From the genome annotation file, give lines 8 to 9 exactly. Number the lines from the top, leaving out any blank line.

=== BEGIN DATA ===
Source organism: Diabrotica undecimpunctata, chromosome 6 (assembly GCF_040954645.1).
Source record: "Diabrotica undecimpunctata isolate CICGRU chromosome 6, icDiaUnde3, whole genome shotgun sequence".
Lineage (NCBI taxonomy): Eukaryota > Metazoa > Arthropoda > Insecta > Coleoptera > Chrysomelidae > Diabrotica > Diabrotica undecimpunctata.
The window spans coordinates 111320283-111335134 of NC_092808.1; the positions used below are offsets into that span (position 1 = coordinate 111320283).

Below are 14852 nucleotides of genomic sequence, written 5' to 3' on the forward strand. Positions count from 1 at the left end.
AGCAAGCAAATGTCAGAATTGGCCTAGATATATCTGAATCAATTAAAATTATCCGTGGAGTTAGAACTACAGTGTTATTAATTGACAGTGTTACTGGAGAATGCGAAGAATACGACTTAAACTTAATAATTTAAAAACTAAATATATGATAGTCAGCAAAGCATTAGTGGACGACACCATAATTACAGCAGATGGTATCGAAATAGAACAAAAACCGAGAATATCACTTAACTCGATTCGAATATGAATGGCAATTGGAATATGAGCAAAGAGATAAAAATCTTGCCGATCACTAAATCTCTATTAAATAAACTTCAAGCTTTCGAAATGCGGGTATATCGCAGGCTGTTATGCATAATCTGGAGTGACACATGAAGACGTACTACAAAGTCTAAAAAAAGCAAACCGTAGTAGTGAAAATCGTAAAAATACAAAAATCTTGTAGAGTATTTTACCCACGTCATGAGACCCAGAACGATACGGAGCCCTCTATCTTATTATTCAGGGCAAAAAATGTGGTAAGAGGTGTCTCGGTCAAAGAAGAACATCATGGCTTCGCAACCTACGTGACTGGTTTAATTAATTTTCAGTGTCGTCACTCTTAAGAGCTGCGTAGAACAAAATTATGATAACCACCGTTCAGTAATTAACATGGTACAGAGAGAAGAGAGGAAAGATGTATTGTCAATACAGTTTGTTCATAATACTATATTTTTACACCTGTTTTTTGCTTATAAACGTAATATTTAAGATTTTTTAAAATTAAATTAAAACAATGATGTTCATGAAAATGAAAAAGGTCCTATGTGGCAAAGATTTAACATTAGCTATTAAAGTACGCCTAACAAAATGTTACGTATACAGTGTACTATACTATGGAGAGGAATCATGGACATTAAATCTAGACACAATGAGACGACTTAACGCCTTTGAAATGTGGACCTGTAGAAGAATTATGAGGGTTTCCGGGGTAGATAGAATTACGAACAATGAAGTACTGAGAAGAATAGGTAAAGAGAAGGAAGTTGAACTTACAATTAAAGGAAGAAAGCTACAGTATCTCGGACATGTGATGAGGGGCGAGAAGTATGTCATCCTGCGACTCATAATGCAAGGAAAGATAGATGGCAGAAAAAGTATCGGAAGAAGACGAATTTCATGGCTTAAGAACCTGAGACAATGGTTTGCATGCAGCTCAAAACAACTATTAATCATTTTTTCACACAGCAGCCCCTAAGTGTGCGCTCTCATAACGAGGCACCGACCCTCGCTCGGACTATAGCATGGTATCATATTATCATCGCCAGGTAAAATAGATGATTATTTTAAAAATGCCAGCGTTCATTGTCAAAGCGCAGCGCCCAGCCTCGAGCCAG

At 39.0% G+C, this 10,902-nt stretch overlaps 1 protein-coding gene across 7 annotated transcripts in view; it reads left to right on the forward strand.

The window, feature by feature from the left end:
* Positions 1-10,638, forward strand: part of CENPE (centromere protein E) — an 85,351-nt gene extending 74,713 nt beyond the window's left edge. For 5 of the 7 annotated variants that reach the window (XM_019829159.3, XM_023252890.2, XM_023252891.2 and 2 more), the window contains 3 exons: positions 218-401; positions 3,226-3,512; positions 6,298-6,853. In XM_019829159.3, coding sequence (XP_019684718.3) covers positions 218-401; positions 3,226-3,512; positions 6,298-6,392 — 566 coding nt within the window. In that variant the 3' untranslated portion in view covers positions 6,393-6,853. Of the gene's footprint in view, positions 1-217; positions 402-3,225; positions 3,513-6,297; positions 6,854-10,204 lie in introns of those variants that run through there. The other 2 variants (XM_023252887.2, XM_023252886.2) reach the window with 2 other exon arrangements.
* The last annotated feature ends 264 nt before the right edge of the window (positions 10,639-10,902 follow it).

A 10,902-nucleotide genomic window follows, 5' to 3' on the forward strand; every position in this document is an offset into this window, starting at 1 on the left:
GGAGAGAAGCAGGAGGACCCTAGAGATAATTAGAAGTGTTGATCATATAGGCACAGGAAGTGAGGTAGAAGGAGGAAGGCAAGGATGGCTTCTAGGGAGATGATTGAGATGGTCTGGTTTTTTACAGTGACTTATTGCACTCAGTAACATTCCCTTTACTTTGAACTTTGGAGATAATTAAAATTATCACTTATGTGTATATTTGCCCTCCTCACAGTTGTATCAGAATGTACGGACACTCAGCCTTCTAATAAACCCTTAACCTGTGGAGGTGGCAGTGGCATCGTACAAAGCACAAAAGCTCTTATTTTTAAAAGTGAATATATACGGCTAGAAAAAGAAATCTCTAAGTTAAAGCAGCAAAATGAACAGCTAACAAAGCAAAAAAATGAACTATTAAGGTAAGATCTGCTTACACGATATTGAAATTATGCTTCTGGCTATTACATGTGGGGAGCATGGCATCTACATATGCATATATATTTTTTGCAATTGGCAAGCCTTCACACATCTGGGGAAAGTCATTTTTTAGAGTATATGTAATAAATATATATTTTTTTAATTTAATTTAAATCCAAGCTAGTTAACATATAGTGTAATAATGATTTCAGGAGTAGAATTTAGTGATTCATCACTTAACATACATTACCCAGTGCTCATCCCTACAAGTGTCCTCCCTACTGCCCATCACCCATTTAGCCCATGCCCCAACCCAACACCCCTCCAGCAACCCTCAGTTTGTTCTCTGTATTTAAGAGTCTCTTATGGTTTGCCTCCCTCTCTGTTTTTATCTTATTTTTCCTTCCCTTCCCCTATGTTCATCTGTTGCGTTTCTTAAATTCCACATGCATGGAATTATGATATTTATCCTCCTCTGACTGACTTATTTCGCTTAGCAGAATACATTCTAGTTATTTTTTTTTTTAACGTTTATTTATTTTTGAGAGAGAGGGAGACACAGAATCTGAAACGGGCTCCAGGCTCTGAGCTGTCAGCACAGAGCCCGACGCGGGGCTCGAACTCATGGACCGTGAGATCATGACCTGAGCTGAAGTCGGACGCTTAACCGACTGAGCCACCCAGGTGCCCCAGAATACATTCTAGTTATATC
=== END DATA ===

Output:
The window, feature by feature from the left end:
* Positions 1-10,638, forward strand: part of CENPE (centromere protein E) — an 85,351-nt gene extending 74,713 nt beyond the window's left edge. For 5 of the 7 annotated variants that reach the window (XM_019829159.3, XM_023252890.2, XM_023252891.2 and 2 more), the window contains 3 exons: positions 218-401; positions 3,226-3,512; positions 6,298-6,853. In XM_019829159.3, coding sequence (XP_019684718.3) covers positions 218-401; positions 3,226-3,512; positions 6,298-6,392 — 566 coding nt within the window. In that variant the 3' untranslated portion in view covers positions 6,393-6,853. Of the gene's footprint in view, positions 1-217; positions 402-3,225; positions 3,513-6,297; positions 6,854-10,204 lie in introns of those variants that run through there. The other 2 variants (XM_023252887.2, XM_023252886.2) reach the window with 2 other exon arrangements.